By Brian Brennan – Photography By the Author & John Gilbert – Videography By Ryan Foss
Each year, February is the time to visit the Pomona Fairplex in SoCal for the annual O’Reilly Auto Parts Grand National Roadster Show (GNRS) Presented by Meguiar’s. The 74th annual show this year gave hot rodders all they could wish for, with 450 cars under the roof competing for such awards as the America’s Most Beautiful Roadster (AMBR) trophy and the Al Slonaker Memorial Award, along with many other prizes and awards.
- Advertisement -
The show focuses on these two significant awards representing the pinnacle of building within our hobby, but there is much more to the tune of 500 individual awards. Both major winners received smaller versions of the perpetual trophies with their names engraved. The iconic 9-foot AMBR trophy has been around since 1950, and the Slonaker Award, which began in 1974, was substantially upgraded in 2020 to a custom billet trophy by its current sponsor, ARP. ARP is also the sponsor of the AMBR, and along with trophies, plagues, jackets, and the like, ARP presents a $12,500 check to each of the winning owners.
Outside is the increasingly popular 18th Annual Grand Daddy Drive-In sponsored by Modern Rodding, Classic Truck Performance, and All Chevy Performance, brands of In The Garage Media, Inc. This event on Friday and Saturday featured an additional 850 hot rods of all styles of cars and trucks. Sunday was hampered outside by the threat of rain, but the wet stuff held off until dinnertime, allowing for an additional day of hot rod viewing. Both inside and outside there were 250 vendors with a walk-in gate of some 30,000 spectators, making this one of the more successful GNRS events.
- Advertisement -
One of the most popular displays appeared in Building 9 where “Street Machines: Then & Now” was full of Pro Street, Pro Touring Mustangs, Camaros, Chevelles, Novas, Fairlanes, Falcons, Cudas, and others. Modern Rodding and All Chevy Performance sponsored it. The always-popular and evolving “Suede Palace” was once again filled with lots to see. Located in the World War II Quonset-style building, that old-timey feel is abundant. Once again, the “Pinstriper Charity Fundraiser” was in full swing, raising $56,000 for Teen Challenge of Southern California.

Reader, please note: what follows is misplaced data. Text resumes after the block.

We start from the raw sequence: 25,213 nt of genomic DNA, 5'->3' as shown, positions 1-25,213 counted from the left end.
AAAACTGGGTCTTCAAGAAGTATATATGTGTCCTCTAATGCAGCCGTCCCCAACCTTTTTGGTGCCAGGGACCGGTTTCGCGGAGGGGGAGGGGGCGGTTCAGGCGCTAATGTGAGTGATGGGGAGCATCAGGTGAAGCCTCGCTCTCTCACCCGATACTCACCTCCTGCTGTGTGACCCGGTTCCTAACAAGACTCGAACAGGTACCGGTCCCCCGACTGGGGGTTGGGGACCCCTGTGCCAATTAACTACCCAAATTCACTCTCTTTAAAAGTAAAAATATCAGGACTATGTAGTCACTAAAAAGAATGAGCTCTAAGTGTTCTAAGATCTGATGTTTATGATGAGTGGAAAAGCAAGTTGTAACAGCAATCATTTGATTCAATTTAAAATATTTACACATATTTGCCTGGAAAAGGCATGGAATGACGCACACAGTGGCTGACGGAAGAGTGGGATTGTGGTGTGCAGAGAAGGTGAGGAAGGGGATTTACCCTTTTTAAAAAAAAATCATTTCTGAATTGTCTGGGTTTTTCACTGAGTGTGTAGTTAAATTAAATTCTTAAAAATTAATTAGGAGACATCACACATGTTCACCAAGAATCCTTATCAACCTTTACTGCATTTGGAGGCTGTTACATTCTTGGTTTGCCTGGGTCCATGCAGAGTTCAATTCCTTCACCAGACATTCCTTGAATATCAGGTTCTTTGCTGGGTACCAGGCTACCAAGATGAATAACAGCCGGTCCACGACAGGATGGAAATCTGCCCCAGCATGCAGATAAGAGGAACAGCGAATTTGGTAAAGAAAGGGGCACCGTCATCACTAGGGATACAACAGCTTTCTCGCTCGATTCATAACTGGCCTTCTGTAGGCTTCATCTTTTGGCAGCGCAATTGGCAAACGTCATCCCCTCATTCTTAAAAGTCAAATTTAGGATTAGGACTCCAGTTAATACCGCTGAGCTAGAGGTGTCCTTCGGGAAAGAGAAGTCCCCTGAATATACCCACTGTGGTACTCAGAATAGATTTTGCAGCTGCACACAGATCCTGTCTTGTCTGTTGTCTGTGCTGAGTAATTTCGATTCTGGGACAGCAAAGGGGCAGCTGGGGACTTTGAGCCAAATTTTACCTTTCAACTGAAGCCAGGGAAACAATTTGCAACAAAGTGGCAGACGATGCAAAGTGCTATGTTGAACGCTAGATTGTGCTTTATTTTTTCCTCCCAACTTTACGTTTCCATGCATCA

Another noteworthy event at the GNRS was the three-day challenge of transforming a stock ’69 Camaro into a Pro Touring monster initially designed by Sean Smith. The crew from Orange County Hot Rods took the low-mileage, family owned first-gen Camaro and worked their magical transformation.
We would be remiss if we didn’t acknowledge that Cambra Speed Shop of Orange, California, was the 2024 GNRS Builder of the Year. A unique display recognized the local speed shop that has turned out some great-looking hot rods. Several were displayed in their booth, such as early- and later-style Novas.
- Advertisement -
Hall of Fame Induction
On Friday night was the annual Hall of Fame dinner, which began in 1960 and is currently sponsored by the Petersen Automotive Museum, NHRA Motorsports Museum, and the Lions Automobilia Foundation and Museum. It was big. It always is. As you can see, the people who make a difference in our hot rod world are recognized for their lifelong efforts.
This year, Mooneyes president Chico Kodama; lifelong enthusiast and behind-the-scenes influencer Terri Brizio-Hollenbeck; hot rod builder, journalist, and one of the founders of Pete & Jake’s Hot Rod Parts, Jim “Jake” Jacobs; along with the always-present and multi-talented builder Pete Eastwood, were all recognized as part of the Class of 2024.
AMBR-Winning ’32 Ford Phaeton
Beth Myers took home the AMBR trophy, winner’s jacket, and a check from ARP for $12,500 for her channeled ’32 Ford phaeton based on a Brookville Roadster body built at Roy Brizio Street Rods. It features a beautiful black paintjob from Vintage Color Studio with Art Himsl flames and Eric Reyes pinstriping–how’s that for bringing out the masters? (“For the rest of the story,” stay tuned to Modern Rodding as we work on the final in-depth feature for an upcoming issue.)
Slonaker-Winning ’59 Chevy Impala
Named “Bespoke,” the ’59 Chevy Impala belonging to David Rush and built at Steve Cook Creations was awarded the Al Slonaker Memorial Award with a $12,500 check from ARP. It rests on a Roadster Shop chassis and is powered by a Don Hardy–built 518-inch LS3. Along with this recognition, look for this beauty in Modern Rodding in the future.
Well, there you have it: a quick look at this year’s Grand National Roadster Show and some of what it has to offer. Make sure to follow along; we will feature a handful of the cars from the show in upcoming car features. Also, there will be videos with the builders on four AMBR competitors. MR